You can’t afford to be unsustainable

Its 1991. The coffee price has gone through the floor. A bunch of investors see a gap in the market and launch a new sort of coffee: high quality and fair trade. Fast forward to 2012: Cafedirect has 34 per cent market share, helped over 1.6m farmers, shifted the habits of millions of consumers and forced every major coffee brand to respond. 

Cafedirect is an example of a ‘breakthrough innovation’ – a product or service which simultaneously shifts a market and has superior outcomes for the world at large. The investors behind Cafedirect were unusual: Oxfam, Traidcraft, Equal Exchange and Twin Trading are development agencies. But many more big businesses want to have the same sort of breakthrough innovations. Why?

Fundamentally, sustainability challenges like climate change, resource crunches and poverty hurt shareholder value. The CEO of Nike recently said the company’s long-term potential, and the long-term potential of virtually every other major company in the world, will be severely pressured by factors like rising energy costs, many more natural resources becoming increasingly scarce and the demand for equal access to economic opportunity. Nike’s response is to put its effort into breakthrough innovation.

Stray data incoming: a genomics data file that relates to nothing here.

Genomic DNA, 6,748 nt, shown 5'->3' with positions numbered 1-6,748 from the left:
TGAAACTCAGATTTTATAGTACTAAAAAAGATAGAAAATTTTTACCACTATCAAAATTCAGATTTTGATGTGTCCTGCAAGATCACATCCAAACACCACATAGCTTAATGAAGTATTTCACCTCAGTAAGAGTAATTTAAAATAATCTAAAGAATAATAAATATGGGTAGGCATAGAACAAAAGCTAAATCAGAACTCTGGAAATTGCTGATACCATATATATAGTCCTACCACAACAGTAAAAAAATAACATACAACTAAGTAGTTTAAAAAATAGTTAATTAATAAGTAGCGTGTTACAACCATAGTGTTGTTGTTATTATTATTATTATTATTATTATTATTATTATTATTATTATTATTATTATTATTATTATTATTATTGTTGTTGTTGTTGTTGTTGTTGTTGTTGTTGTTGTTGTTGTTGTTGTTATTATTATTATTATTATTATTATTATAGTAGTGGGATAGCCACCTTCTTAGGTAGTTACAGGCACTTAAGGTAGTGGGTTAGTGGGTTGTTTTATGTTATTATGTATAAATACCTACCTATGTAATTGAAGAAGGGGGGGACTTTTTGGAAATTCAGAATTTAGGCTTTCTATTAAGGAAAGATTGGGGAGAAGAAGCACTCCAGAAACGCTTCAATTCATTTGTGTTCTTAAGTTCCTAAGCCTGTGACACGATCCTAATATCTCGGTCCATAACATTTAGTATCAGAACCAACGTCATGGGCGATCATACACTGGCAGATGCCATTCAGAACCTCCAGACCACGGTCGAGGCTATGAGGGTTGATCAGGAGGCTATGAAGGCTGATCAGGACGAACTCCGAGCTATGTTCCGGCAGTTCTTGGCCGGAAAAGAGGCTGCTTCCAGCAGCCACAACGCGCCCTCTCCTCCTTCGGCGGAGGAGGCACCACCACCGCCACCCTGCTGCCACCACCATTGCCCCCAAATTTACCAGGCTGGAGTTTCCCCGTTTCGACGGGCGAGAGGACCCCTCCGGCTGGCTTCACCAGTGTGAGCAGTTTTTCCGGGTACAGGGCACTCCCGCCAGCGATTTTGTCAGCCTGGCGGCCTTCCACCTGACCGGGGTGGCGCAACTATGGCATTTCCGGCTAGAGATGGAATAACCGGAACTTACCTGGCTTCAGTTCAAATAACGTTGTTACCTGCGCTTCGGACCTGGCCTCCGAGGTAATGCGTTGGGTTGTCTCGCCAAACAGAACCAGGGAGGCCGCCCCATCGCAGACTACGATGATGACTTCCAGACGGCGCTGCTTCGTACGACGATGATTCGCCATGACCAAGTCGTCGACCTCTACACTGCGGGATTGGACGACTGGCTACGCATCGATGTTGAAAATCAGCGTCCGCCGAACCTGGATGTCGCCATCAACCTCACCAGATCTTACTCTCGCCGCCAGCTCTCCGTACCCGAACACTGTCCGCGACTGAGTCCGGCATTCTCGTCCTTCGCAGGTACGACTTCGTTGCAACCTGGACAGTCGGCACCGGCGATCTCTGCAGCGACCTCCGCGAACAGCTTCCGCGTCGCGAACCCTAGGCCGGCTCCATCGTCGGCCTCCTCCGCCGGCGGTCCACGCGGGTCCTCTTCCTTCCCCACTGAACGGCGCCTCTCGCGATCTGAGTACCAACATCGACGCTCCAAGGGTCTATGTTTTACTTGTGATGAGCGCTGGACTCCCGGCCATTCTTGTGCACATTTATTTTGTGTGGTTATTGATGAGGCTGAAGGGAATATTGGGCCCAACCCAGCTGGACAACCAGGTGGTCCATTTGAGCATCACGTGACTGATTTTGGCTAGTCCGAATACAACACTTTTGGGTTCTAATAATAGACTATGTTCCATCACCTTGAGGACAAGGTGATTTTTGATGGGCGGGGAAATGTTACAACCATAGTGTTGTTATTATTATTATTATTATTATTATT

Globally, we need to move to an economy where people can realise their potential and play a positive part in society, all within environmental limits. We need breakthrough innovations such as Cafedirect to get there. 

Businesses who push in an unsustainable direction will become more expensive, regulated, criticised, and difficult to maintain. Activities that contribute to a sustainable future will be more profitable. So, how can growing businesses create breakthrough innovations for a brighter future? Here are three recommendations:

1. Have a balanced portfolio of activities

Some activity should be aimed at the incremental sustainable innovations that will capture the low hanging fruit such as energy efficiency. But at least some resources need to be devoted to creating and protecting the more radical ideas that will create new markets or shift existing ones in a more sustainable direction.

2. Make sure that sustainability and an innovative mind-set is embedded in your culture

It should be evident in who you recruit, how they are managed and incentivised and where you look for new ideas.

3. Have formal structures

For example, an innovation fund or company competition, protect fledgling ideas from the grind of day-to-day business and allow them to flourish. 

David Bent is Deputy Director at non-profit Forum for the Future. He runs Forum’s Sustainable Business Practice, which helps leading companies like Unilever and O2 go further on sustainability issues like climate change and poverty. 

Share this story

Close
Menu
Send this to a friend